If you have ever wondered why we stand up when the Gospel is being read – this morning’s Old Testament reading has the answer. When Ezra was asked to read the book of the law of Moses to the Jews on the resettlement of Jerusalem, he stood up and all the people stood up to listen to him. (Nehemiah 8).
It is striking and rather wonderful to think that we have followed this morning a tradition begun around 440 BC, almost 2,500 years ago. Striking and rather wonderful. Though you may be glad that our Gospel this morning did not last for the five or so hours of Ezra’s reading to the Israelites!
And Jesus in Nazareth would have been no different – standing up to read the scriptures to a group of the faithful, in the traditional way. And then following up with some exposition and analysis on the reading of the day.
What was extraordinary was what he had to say in his very brief “sermon”
“Today this scripture is fulfilled in your hearing”
This apparently simple statement was loaded with meaning because the passage which he read contains a prophesy of the Messiah:
The Spirit of the Lord is on me,
because he has anointed me
to proclaim good news to the poor…
Anointed is Christos in Greek from which we get “Christ”, in Hebrew it is Messiah
So Jesus equates his presence with the fulfilment of the prophesies of the Messiah from Isaiah.
The reaction of the audience is predictable. Initially they are stunned, then they want proof – a miracle. “Who do you think you are” they mutter. “he thinks he is the Messiah but we know who he really is … We know who you are – you are Joseph’s “son” (snigger). We know where you live, Jesus of Nazareth.”
And Luke will go on later in the chapter to say how a prophet is never welcome in his own country and later in his Gospel to tell how Jesus was crucified at the will of his own people.
There are a total of over 40 (and some see as many as 300) prophesies of Christ in the Old Testament. Indeed we recognise these striking links when we say in the Nicene Creed – “and the third day he rose again, in accordance with the scriptures, and ascended into heaven”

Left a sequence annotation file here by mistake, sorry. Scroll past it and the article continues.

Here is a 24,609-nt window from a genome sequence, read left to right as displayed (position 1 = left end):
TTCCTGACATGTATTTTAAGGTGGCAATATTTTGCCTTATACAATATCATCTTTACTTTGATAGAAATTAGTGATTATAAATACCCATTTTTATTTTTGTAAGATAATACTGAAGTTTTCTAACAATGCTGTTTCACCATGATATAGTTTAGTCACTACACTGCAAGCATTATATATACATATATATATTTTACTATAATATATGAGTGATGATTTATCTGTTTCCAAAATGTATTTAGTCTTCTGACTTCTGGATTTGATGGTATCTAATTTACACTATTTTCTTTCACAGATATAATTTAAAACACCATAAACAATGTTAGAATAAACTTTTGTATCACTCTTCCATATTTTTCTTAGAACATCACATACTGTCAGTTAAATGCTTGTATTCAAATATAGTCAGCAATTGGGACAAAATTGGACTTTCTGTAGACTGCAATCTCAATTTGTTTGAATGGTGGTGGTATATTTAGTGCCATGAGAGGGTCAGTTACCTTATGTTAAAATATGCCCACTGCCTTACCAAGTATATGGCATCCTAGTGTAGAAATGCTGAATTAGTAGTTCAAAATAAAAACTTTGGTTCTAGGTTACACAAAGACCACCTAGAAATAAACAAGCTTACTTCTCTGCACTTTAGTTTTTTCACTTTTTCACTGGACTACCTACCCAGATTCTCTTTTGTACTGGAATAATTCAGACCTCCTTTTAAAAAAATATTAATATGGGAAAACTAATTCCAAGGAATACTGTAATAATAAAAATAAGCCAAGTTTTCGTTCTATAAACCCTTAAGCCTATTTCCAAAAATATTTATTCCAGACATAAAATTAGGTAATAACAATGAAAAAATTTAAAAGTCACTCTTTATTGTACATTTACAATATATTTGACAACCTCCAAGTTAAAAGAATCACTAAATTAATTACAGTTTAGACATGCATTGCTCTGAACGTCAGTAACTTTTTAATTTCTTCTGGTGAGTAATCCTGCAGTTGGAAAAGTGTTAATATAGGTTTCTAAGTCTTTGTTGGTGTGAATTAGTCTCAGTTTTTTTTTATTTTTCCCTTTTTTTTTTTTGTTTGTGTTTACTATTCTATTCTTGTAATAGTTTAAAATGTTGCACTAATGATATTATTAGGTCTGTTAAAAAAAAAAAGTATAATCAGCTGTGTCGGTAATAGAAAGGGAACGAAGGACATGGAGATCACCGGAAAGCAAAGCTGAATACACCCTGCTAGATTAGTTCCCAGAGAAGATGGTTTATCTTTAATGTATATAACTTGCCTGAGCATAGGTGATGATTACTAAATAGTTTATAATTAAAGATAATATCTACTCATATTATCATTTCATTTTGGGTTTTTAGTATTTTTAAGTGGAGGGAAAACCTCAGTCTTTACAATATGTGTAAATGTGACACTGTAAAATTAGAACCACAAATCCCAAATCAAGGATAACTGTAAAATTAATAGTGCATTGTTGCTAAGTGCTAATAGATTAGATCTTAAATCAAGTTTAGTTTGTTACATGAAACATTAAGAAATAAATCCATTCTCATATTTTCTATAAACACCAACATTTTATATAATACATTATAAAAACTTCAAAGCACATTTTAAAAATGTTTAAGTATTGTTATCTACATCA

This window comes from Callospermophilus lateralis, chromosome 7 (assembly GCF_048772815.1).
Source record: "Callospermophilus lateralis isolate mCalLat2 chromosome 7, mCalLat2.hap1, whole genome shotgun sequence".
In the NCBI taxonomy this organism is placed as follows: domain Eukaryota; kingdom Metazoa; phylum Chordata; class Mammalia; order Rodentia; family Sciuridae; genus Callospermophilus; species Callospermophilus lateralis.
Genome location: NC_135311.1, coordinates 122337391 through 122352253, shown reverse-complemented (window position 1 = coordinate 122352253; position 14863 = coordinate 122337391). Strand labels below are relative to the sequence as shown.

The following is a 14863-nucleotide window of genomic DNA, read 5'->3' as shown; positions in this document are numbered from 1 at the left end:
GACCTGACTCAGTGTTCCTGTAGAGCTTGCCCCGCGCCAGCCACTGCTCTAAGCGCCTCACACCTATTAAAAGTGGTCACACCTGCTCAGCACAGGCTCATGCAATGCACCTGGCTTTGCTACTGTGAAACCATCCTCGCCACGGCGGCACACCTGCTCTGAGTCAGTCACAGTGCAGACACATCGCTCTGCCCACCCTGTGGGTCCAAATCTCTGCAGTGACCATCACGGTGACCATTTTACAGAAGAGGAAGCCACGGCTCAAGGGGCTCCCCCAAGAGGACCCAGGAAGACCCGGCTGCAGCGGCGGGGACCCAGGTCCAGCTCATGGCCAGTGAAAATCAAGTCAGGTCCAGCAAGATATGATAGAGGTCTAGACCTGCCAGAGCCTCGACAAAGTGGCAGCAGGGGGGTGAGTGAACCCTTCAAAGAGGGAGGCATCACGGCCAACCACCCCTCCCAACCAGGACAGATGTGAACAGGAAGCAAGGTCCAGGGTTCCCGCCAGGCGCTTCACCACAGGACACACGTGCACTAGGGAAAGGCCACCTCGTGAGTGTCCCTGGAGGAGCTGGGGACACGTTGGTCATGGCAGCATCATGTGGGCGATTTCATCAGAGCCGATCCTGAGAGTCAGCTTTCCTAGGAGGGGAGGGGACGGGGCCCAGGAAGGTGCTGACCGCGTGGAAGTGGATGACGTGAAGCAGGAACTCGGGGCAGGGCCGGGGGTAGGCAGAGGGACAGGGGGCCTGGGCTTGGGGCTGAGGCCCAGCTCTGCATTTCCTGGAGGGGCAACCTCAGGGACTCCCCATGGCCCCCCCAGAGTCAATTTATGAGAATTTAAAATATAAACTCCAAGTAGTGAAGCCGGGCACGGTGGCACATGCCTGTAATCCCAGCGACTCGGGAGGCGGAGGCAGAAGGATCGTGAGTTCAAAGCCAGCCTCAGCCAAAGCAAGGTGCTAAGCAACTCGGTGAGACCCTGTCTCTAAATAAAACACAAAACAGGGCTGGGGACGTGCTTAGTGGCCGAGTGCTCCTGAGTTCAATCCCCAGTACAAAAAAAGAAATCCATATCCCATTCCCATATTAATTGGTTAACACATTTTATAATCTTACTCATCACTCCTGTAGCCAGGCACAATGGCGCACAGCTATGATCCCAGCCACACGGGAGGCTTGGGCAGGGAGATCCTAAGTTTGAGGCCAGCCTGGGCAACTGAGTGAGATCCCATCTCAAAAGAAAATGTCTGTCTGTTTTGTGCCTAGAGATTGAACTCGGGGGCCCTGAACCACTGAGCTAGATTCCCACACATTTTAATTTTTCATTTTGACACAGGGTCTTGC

I think there is something a little uncomfortable for us in the precision of the fulfilment of these prophesies – as Anglicans we are not comfortable with predestination – that everything is already mapped out for all of creation – it is important to us that even Jesus and perhaps especially Jesus had free will.
Secondly, if that was the fulfilment of the Old Testament where does that leave us two millennia later – what does it mean for us as Gentile people in a post Messianic age? Is this still the day of the Lord’s favour?
Perhaps we need to see this fulfilment another way – in a way which looks forwards as well as backwards. The Greek word “pleiroo” which is used here originally means to fill in the sense of “fill a bucket” and by metaphor to complete something to bring it to completeness, to maturity. This could mean in the sense of completing a period of political office (coming to an end) but also and more often in the sense of fully manning a ship – making it fully functioning, at full strength, as it should be.
And so we may see this as Jesus not bringing to an end the relationship of God to man but rather to bring it to maturity, to full function. As he himself said:
“Do not think that I have come to abolish the Law or the Prophets; I have not come to abolish them but to fulfil them. For truly I tell you, until heaven and earth disappear, not the smallest letter, not the least stroke of a pen, will by any means disappear from the Law until everything is accomplished. (Matt. 5:17-18).
And what is that maturity in terms of relationship between God and man? Jesus tells us clearly:
“You shall love the Lord your God with all your heart, and with all your soul, and with all your mind.’ This is the first and greatest commandment; and the second one is like it: ‘You shall love your neighbour as yourself.’ On these two commandments hang all the Law and the Prophets” (Matthew 22:35-40)
He completes the Law of Moses for us not by adding anything new, nor by taking away, but by focusing us on what is really important.
So where does that leave us?
In our Psalm 19 set for today we shall hear – “the law of the Lord is perfect and revives the soul”
We need to respond to Jesus’s restatement of the fundamental laws – the commandments to love God and to love one another in order to “revive our souls”
And how do we show our love for the lord?
Each in our own way – as Paul says in our Epistle from 1 Corinthians 12 “you are the body of Christ, and each one of you is a part of it.” Each of us has our own role to play, each of us has our own talents to bring.
Each of us has to find our own way to love the Lord our God “with all our hearts, and with all our souls, and with all our minds.”
Each of us has to find our own way to “love our neighbours as ourselves”. Such easy words to say, so hard to fulfil!
But God knows that and knows us and only asks that we do our best
And so let us end this morning by praying in the words of Psalm 19 which are so often used to commence a sermon: “May the Words of our mouths and the meditations of all our hearts be now and forever acceptable in your sight O lord our strength and our redeemer” (Psalm 19)
This morning and always. AmenSermon delivered by Chris Hancock at St. Andrew’s Box Hill, 27th January 2013